In Alter v. Moellenkamp, 23 Ill.2d 506, 179 N.E.2d 4, the contract purchaser of land brought suit in equity against the contract seller for specific performance. The seller, in his answer, alleged among other things that he had conveyed the subject property to a third party. Plaintiff thereupon filed an amended complaint, joining the third party as a party defendant and seeking specific performance or damages from the seller and damages from the third party. The suit was dismissed by the trial court, but on appeal the Supreme Court held that despite the fact that the court could not have decreed specific performance it should have tried the case on the alternative prayer for damages. Citing Baker v. Salzenstein, 314 Ill. 226, 234, 145 N.E. 355, the court stated, "Where a court of equity has taken jurisdiction for one purpose, it acquires it for all purposes and will do full and complete justice between all the parties." (23 Ill.2d at 511.)

In our opinion, the same principle governs this case. At the time the plaintiffs filed their suit in equity for specific performance, the defendant had not yet disposed of the property which was to be covered by the chattel mortgage, and over half of the installment payments of the purchase price had not yet come due. The suit, seeking in part that the defendant be required to execute the confession of judgment note and the chattel mortgage specified in the contract, was therefore properly brought in equity, and the equity court properly assumed jurisdiction over it. The trial court's recognition of the appropriateness of the suit for specific performance is evidenced by its original denial of defendant's motion to dismiss on grounds that the plaintiffs' remedy at law was adequate. Events occurring after the suit was filed, none of which was attributable to the plaintiffs, rendered specific performance no longer an appropriate remedy. Under these circumstances, we think the court of equity should have retained the case for consideration of plaintiffs' claim for damages. The parties were put to a lengthy and expensive hearing before a Master in Chancery, at which all of the factual and legal issues were litigated. It would seem grossly unfair as well as unnecessary to require them to begin again in a court of law.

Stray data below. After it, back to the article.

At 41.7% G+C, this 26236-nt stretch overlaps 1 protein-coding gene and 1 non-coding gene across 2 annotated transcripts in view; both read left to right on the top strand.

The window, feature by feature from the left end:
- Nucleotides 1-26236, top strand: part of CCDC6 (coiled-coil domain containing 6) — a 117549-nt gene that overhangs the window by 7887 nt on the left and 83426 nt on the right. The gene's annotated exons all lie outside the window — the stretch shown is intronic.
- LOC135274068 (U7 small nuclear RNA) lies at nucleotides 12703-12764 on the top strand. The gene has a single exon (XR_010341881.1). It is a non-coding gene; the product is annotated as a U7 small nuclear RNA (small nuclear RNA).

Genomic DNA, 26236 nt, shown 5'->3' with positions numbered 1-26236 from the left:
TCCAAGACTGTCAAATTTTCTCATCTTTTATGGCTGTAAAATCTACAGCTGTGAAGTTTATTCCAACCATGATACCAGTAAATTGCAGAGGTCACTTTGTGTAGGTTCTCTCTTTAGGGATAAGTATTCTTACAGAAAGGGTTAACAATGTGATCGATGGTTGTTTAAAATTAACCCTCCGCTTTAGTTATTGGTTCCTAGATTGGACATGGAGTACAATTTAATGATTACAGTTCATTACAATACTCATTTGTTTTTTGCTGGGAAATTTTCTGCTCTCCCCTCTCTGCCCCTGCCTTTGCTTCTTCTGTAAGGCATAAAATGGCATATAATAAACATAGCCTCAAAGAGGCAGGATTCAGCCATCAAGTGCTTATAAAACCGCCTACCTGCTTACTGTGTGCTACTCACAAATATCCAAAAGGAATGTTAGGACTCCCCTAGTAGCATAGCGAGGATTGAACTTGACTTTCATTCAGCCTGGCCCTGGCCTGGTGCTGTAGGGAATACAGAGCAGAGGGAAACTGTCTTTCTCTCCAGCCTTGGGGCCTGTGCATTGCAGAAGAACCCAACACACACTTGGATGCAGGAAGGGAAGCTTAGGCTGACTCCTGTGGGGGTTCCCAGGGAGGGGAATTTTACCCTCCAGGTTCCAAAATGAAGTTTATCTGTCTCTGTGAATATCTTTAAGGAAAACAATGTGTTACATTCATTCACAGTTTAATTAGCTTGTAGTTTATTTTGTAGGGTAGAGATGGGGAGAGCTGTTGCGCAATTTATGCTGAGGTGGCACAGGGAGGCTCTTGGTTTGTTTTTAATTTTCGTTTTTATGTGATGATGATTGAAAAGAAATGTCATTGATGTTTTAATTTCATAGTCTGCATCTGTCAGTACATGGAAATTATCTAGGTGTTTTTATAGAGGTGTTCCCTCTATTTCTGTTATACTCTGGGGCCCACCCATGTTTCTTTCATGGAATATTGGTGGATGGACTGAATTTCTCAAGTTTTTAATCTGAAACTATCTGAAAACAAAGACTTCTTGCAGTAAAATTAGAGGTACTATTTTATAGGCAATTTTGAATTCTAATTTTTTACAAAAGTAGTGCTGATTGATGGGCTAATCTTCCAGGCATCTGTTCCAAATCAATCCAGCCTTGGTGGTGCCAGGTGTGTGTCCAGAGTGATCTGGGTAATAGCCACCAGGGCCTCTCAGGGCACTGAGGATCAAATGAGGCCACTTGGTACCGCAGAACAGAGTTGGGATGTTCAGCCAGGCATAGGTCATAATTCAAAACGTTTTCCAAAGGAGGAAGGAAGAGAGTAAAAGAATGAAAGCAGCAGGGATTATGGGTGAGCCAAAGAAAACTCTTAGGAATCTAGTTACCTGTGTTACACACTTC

Defendant cites Allen v. Illinois Mineral Co., 299 Ill. App. 537, 20 N.E.2d 898. In that case the Appellate Court affirmed the Chancellor's dismissal of a suit for want of equity where the remedy sought was a strictly legal remedy. But that case differs from the one at bar in that the court in Allen found the complaint did not state a cause of which a court of equity would have jurisdiction. 299 Ill App at 541. The action filed in that case was, from its inception, one which should have been brought at law; and when the evidence failed to reveal any basis for equitable jurisdiction, the Chancellor properly dismissed the suit. In the case at bar, however, the suit was properly brought in equity, and it was only the change of conditions after the filing of the suit which made the equitable remedy of specific performance inappropriate.

We have considered the other arguments of the defendant, and find them without sufficient merit to warrant further discussion. The order of the Chancery Division of the Circuit Court of Cook County dismissing the cause from the equity side and transferring it to the law side is reversed, and the cause remanded to the Chancellor with directions to consider the other objections made to the Master's report.

Reversed and remanded with directions.

KLUCZYNSKI, P.J. and MURPHY, J., concur.

19660801